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Sea Traffic Management Test Bed Launched in Norway

Sea Traffic Management Test Bed Launched in Norway

Published: August 19, 2016

The Norwegian Minister of Transport Ketil Solvik-Olsen logged in and officially inaugurated the Port of Stavanger test bed. All actors involved in port calls share time stamps for planned and actual actions, thus helping each other to the most efficient operations possible during the call. It is collaborative decision making at its best and named PortCDM. Here together with Merete Eik, CEO of Port of Stavanger in front the Britannia, the first ship in test bed and also the venue of the launch event. Thank you, P&O Cruises for welcoming us on board! (Photo: Stein Roger Fossmo)

The Norwegian Coastal Administration (NCA) is a leading actor in innovating the way information is automated, shared and used. The National SingleWindow reporting system is a solution that simplifies ship reporting for all port calls in Norway. By introducing Sea Traffic Management and its PortCDM concept, NCA help the operational side of shipping. “Ports are the next logical step to make more efficient” says Jon Leon Ervik., Head of Department for Pilotage and VTS in NCA.

“Stavanger – the digital port” is the vision of Trond Andersen, Manager Maritime Department, Port of Stavanger and adds “With a new port system integrated with the PortCDM test bed, we give port actors like agents, tugs and mooring companies a better possibility to collaborate and plan. The result is an efficient more predictable port call with lower costs and potentially shorter turn-around times. The international PortCDM standard, and experienced colleagues from Viktoria Swedish ICT and Valenciaport Foundation have saved us time and effort when setting up the test bed here. I believe STM will grow fast; as more and more ports have PortCDM-capabilities; the more ships will demand compliant software.”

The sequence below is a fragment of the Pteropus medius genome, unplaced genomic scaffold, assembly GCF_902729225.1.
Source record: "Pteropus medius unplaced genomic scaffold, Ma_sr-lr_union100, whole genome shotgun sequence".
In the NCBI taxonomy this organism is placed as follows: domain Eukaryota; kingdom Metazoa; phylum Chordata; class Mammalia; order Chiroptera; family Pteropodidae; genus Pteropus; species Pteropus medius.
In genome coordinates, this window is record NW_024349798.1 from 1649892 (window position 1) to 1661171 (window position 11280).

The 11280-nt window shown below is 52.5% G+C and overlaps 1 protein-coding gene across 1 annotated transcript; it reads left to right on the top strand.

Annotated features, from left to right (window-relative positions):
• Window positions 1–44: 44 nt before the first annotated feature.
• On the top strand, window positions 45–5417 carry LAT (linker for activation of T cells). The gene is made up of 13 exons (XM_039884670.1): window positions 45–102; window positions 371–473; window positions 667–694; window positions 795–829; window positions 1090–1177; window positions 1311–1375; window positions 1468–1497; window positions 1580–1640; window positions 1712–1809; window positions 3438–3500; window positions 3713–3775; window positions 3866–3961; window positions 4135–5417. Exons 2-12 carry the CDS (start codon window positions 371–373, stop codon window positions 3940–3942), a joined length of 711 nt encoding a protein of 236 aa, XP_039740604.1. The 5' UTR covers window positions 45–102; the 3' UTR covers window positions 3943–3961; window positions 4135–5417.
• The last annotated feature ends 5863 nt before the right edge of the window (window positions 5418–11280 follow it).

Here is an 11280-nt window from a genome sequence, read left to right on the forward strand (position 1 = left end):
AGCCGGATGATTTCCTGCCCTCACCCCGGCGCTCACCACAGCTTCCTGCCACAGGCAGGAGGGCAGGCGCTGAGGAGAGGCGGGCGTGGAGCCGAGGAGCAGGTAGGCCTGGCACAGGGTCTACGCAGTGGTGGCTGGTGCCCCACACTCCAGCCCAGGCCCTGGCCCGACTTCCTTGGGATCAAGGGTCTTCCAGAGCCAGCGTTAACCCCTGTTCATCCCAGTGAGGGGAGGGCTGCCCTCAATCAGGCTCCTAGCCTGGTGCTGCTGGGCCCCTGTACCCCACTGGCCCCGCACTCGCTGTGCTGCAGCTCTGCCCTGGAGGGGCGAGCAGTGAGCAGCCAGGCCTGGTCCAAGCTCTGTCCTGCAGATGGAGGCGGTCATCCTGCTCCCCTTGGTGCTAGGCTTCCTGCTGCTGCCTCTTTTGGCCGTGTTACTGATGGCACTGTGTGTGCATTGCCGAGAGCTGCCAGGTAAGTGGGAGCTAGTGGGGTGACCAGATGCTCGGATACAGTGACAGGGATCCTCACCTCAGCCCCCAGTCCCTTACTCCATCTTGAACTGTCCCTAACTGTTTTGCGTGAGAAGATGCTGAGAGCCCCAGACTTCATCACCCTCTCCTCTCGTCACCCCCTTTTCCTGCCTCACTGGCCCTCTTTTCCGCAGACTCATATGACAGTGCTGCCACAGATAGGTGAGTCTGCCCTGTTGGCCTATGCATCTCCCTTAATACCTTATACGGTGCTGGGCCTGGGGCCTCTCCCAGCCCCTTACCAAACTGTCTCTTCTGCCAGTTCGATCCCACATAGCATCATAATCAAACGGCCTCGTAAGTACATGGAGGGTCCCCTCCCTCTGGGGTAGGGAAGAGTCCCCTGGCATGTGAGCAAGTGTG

Through PortCDM all port call actors will share their timelines – start and finishing time of their operations, planned and actual times – using a standardised message format. This establishes a common situational awareness, minimises misunderstandings, and help actors plan confidently with less uncertainties. In a typical call to a port anywhere in the world, you can get as many different answers as there are actors, when asking for estimated departure time. With PortCDM the inconsistencies are identified and the actors work out the differences in advance, thus eliminating delays and last minute changes.

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